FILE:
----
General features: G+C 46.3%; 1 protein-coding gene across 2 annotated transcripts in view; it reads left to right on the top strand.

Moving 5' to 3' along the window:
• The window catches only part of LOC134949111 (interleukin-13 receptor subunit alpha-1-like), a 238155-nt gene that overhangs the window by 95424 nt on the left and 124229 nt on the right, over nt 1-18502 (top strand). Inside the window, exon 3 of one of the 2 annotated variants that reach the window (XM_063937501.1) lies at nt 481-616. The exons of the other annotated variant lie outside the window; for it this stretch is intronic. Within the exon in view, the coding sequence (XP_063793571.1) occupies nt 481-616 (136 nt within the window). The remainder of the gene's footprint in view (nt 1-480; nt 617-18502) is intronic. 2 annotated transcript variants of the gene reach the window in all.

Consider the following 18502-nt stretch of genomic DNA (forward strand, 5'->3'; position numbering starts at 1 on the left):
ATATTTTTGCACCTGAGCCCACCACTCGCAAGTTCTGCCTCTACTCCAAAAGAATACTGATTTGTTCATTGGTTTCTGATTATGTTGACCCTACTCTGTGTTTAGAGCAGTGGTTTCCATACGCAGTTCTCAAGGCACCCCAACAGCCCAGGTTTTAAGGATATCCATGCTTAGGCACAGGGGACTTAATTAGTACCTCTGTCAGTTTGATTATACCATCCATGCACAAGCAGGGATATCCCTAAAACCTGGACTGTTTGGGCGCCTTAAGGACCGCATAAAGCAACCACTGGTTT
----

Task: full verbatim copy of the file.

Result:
General features: G+C 46.3%; 1 protein-coding gene across 2 annotated transcripts in view; it reads left to right on the top strand.

Moving 5' to 3' along the window:
• The window catches only part of LOC134949111 (interleukin-13 receptor subunit alpha-1-like), a 238155-nt gene that overhangs the window by 95424 nt on the left and 124229 nt on the right, over nt 1-18502 (top strand). Inside the window, exon 3 of one of the 2 annotated variants that reach the window (XM_063937501.1) lies at nt 481-616. The exons of the other annotated variant lie outside the window; for it this stretch is intronic. Within the exon in view, the coding sequence (XP_063793571.1) occupies nt 481-616 (136 nt within the window). The remainder of the gene's footprint in view (nt 1-480; nt 617-18502) is intronic. 2 annotated transcript variants of the gene reach the window in all.

Consider the following 18502-nt stretch of genomic DNA (forward strand, 5'->3'; position numbering starts at 1 on the left):
ATATTTTTGCACCTGAGCCCACCACTCGCAAGTTCTGCCTCTACTCCAAAAGAATACTGATTTGTTCATTGGTTTCTGATTATGTTGACCCTACTCTGTGTTTAGAGCAGTGGTTTCCATACGCAGTTCTCAAGGCACCCCAACAGCCCAGGTTTTAAGGATATCCATGCTTAGGCACAGGGGACTTAATTAGTACCTCTGTCAGTTTGATTATACCATCCATGCACAAGCAGGGATATCCCTAAAACCTGGACTGTTTGGGCGCCTTAAGGACCGCATAAAGCAACCACTGGTTT